“What is your valuation?”
This is one of my opening inquiries as an angel investor when I meet with entrepreneurs about a prospective investment. Additionally, I frequently hear figures that are either too high or too low.
For instance, an entrepreneur who had recently received his degree from a prestigious business school informed me that his financial startup was worth $50 million. Two workers of the startup were full-time students at business schools. The founder had just a vague understanding of the go-to-market plan, no IP, and no MVP. The appraisal was based on variables that had no basis in reality, therefore I quickly called a stop to the conversation.
A different CEO I talked to have a product that will change the game, a substantial total available market (TAM), successful betas, some product sales, an amazing staff, and a well-thought-out go-to-market plan. I recommended the creator to reconsider her value because it was really low when she estimated the company was worth $500,000.
Many investors wouldn’t give a founder they had just met advice like this, but because the business had promise, I urged the founder to conduct her research again.
What is “valuation”?
The value of a startup shows how much it is now worth. The product or service’s stage of development, market proof of concept, the CEO and their team, valuations of competitors or startups with a similar business model, current business relationships with customers and key partners, and sales are all factors that go into the value.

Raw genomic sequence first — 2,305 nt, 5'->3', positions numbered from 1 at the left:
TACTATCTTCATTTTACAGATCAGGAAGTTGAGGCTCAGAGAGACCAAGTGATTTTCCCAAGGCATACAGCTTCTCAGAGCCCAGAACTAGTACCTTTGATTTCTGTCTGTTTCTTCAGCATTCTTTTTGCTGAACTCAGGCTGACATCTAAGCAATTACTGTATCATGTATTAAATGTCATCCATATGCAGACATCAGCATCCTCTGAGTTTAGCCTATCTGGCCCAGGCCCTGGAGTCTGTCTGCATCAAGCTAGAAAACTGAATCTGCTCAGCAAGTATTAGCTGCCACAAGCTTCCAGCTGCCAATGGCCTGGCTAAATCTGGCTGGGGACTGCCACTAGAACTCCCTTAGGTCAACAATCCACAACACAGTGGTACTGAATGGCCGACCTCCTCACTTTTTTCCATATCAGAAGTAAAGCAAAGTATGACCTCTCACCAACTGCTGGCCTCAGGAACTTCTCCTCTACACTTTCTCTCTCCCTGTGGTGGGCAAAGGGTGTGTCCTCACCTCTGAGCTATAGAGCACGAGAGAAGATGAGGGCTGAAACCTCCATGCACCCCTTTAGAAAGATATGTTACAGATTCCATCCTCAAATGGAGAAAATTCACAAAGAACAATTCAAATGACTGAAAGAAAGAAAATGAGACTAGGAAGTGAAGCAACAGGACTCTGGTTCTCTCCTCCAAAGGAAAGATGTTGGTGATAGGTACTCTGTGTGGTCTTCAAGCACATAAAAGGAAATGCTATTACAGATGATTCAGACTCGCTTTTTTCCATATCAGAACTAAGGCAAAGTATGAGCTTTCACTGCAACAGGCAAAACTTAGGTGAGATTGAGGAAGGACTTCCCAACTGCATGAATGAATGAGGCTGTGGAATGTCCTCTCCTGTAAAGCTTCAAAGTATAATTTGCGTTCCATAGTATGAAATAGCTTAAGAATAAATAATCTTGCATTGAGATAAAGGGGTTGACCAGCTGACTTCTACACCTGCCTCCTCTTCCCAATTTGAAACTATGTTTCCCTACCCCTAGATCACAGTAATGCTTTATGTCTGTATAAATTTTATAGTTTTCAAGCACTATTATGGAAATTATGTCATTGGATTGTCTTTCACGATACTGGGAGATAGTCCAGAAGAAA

While there is no perfect science to predicting how much money you’ll need in the future, you may check for trends in some areas and businesses.
Entrepreneurs frequently assign a value to their business when they seek funding or when they distribute shares to their staff, advisory board, and advisors. It’s crucial to accurately assess your business because if you overvalue it, investors can decide not to offer you any money.
Conversely, undervaluing your business implies either undervaluing what you have already accomplished or giving up a significant amount of stock for less money.
It’s more art than science
There isn’t a simple formula to use when determining your startup’s value. Valuations consider the characteristics of the product or service, business plans, and TAM because the majority of startups can’t actually demonstrate their commercial success on a broad scale.
You may have heard that valuation is more of an art than a science, and this is frequently true because startups sometimes lack precise data at the early stage and must contend with a number of risks that might alter the direction of the company. For evaluating early-stage firms, many conventional valuation techniques, such as discounted cash flow, are less effective. Investors must thus evaluate additional, less tangible elements.